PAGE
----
Border Crossings: This and Other Worlds (November 2–4), a three-day series of programs, performances, and installations that takes inspiration from global practices of honoring those who are no longer with us—e.g., El Dia de Los Muertos (the Mexican “Day of the Dead”); the Buddhist and Taoist “Ghost Festival” of Zhong Yuan Jie; the Christian holiday of All Souls Day; and Qingming or “Tomb Sweeping Day,” a traditional Chinese celebration. With many free events, Border Crossings is a weekend of celebration, reflection, and commemoration.

Co-presented by Bard Graduate Center and The Green-Wood Cemetery, Border Crossings is part of a series of public programs designed to complement our current exhibition Agents of Faith: Votive Objects in Time and Place. We welcome participants of all backgrounds and religious beliefs.

Participatory Altar by Adrián Viajero Román

The centerpiece of Border Crossings is an altar designed for the community by artist, Adrián Viajero Román, a long time Sunset Park resident. His inspiration is the El Dia de Los Muertos altars created to honor the dead throughout Mexico and the Mexican diaspora. Viajero’s altar commemorates loved ones who have crossed the border from life to death. In particular, his Puerto Rican compatriots who died during Hurricane Maria in 2017 and those who lost their lives while crossing a border between Mexico and the United States.

Add something of your own and be a part of this work of art. All visitors are invited to bring personal offerings to the altar. Flowers, photographs, notes, and/or other objects are welcome. (Please note that offerings left at the altar cannot be returned.)


The programs listed below will take place in Green-Wood’s Modern Chapel. Please ask security at the Gothic Arch for where to go.

Sunday, November 4

2:30–4 pm
Free with RSVP
On Borders, Human Lives and Poetry

Treat yourself to the musical language and expressive beauty of poets who write on the themes of border crossings and what it means to be human.

Vanessa Angélica Villarreal
was born in the Rio Grande Valley borderlands to (formerly) undocumented Mexican immigrants. Her work has appeared in The Boston Review, The Academy of American Poets, and PBS News Hour.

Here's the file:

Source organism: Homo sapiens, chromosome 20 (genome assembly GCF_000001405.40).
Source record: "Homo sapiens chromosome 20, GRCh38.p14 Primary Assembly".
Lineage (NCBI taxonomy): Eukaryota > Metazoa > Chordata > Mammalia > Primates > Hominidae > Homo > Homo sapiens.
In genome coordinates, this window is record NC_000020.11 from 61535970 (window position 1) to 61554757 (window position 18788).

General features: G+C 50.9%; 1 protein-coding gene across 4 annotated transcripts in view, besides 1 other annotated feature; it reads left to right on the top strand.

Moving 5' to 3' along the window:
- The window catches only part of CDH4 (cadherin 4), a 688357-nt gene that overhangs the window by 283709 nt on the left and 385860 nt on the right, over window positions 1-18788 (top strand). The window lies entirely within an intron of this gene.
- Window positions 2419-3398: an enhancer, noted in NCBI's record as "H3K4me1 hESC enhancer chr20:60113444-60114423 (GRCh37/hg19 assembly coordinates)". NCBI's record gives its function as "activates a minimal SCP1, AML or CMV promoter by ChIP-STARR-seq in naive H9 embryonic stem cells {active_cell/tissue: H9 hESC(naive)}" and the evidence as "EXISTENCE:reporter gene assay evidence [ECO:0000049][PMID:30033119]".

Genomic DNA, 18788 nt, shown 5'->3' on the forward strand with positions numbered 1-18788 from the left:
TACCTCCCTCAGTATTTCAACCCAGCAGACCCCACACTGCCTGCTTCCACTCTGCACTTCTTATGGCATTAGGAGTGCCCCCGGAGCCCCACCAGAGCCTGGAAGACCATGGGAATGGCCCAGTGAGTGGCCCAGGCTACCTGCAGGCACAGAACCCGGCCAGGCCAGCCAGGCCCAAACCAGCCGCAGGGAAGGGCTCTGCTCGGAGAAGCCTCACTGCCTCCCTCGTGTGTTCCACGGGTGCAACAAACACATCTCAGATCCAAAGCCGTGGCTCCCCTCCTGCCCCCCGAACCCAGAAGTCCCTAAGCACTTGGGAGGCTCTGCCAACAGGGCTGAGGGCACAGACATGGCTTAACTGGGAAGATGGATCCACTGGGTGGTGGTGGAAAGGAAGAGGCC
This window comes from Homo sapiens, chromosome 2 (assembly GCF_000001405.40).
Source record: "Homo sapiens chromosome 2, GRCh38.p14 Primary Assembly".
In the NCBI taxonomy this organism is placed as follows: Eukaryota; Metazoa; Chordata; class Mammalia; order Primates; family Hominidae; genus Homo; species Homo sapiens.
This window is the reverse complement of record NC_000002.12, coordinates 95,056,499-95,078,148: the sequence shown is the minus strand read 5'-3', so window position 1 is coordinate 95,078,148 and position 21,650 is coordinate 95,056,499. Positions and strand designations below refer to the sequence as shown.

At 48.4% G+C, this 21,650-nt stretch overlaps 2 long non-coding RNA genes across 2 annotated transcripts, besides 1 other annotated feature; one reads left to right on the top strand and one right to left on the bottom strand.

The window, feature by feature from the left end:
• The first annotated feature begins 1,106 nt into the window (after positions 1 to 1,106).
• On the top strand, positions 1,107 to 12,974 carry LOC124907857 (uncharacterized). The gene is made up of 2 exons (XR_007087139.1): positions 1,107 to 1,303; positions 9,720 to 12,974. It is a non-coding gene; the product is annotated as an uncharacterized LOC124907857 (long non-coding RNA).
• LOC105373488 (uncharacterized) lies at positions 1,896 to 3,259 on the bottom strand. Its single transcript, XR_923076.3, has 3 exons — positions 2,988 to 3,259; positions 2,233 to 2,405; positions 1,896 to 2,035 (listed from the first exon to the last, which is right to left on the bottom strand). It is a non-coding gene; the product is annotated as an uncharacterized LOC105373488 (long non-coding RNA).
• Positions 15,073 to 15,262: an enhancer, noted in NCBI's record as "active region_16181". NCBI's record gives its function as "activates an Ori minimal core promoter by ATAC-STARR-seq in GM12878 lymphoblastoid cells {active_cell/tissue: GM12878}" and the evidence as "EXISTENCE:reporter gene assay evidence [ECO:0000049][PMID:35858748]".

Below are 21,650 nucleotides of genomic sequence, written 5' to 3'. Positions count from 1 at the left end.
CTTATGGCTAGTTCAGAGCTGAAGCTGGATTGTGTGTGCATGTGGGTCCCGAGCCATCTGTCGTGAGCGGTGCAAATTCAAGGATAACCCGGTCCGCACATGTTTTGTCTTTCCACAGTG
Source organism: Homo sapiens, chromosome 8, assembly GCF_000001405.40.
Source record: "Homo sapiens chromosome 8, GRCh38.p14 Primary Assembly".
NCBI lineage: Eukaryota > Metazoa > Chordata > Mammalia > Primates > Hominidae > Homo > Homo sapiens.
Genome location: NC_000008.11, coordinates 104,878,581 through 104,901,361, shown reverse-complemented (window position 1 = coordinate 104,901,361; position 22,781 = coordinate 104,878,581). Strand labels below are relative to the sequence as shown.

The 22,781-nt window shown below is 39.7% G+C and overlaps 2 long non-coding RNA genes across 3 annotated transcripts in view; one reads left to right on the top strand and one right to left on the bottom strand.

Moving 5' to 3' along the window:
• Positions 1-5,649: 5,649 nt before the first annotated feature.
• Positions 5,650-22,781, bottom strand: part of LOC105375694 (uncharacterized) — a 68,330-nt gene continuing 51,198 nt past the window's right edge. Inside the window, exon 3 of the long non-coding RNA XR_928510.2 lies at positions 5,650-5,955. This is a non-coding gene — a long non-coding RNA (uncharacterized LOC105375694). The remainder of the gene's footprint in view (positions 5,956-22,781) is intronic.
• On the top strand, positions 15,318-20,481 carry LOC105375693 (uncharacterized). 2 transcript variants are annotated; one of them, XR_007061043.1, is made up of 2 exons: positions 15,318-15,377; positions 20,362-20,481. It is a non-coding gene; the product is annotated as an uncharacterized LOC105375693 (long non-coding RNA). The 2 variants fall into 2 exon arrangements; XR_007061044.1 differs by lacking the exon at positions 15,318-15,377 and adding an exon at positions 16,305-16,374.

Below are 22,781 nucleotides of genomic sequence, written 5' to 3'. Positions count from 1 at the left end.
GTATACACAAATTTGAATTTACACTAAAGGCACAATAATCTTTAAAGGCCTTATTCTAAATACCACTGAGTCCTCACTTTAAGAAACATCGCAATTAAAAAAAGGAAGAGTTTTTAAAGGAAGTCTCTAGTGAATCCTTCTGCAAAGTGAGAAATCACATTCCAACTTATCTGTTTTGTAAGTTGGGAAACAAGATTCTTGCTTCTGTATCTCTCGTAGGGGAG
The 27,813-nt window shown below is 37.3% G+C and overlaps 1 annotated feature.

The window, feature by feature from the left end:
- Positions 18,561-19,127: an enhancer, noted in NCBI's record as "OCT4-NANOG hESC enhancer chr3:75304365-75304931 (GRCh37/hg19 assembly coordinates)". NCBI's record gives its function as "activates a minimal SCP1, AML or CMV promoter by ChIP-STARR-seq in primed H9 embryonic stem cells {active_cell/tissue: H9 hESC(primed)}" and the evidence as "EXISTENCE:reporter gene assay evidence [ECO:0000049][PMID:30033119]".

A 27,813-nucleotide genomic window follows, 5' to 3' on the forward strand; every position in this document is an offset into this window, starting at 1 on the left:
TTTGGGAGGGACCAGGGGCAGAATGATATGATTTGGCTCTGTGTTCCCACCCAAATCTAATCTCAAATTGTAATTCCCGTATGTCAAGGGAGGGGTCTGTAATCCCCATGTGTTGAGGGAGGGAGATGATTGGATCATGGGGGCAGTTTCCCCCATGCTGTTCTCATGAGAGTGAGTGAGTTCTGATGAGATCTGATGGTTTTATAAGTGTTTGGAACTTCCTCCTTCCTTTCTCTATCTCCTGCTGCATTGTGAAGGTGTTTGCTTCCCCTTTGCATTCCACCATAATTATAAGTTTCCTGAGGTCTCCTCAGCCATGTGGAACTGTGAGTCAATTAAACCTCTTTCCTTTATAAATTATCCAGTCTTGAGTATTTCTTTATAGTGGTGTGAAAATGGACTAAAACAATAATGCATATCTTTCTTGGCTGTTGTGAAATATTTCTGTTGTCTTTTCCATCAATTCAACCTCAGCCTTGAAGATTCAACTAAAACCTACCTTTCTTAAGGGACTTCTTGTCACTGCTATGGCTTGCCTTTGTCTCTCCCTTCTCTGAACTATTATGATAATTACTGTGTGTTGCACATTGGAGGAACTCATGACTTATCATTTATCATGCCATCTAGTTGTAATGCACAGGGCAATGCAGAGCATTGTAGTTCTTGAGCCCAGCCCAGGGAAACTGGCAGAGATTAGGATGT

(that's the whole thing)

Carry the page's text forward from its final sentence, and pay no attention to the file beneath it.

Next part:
Raquel Salas Rivera
is the 2018-19 Poet Laureate of Philadelphia. Rivera, 32, is a networker, bridging people of different geographies, languages and races. As a person identifying as queer and non-binary, Rivera bridges sexual and gender identifications, as well as social and economic classes.

Roberto Montes
is the author of “I Don’t Know, Do You?” which NPR named one of the Best Books of the Year in 2014. His poetry has appeared in The Lambda Literary Spotlight, Guernica, and The Pen America Poetry Series.

3–5 pm
Free Drop ins Welcome with RSVP
Make Your Own Nicho

Drop in and make your own nicho, or portable altar shrine, with visual artist Mia Román. Found throughout Central and South America, these small shadow boxes are made to honor a saint or departed loved one. All materials will be provided.

Mia Román is a visual artist, educator, and organizer. She has taught mixed media art at The Children’s Art Carnival, The Riverbank State Park, The Leroy Neiman Arts Center, The Westbeth Arts Center, La Casa Azul Bookstore, and the Clemente Soto Velez Cultural and Educational Center. She co-founded and facilitated an expressive arts program for homeless and displaced children and families at the Ruth Fernandez Family Residence in the South Bronx.

5–6:30 pm
Free with RSVP
Closing Celebration

The Ase music group’s performance will mark the closing of the altar, followed by an artist talk with its creator, Adrián Viajero Román. Refreshments will be provided.

Additional Events in this Series

November 2
Border Crossings: This and Other Worlds

November 3
Border Crossings: This and Other Worlds

November 14
Memorial Walls as Votive Sites: Tribute, Activism and Collective Memory

December 7
Objects of Care & Resistance from the U.S.-Mexico Borderlands

Leading support for Public Programs at Bard Graduate Center comes from Gregory Soros and other generous donors.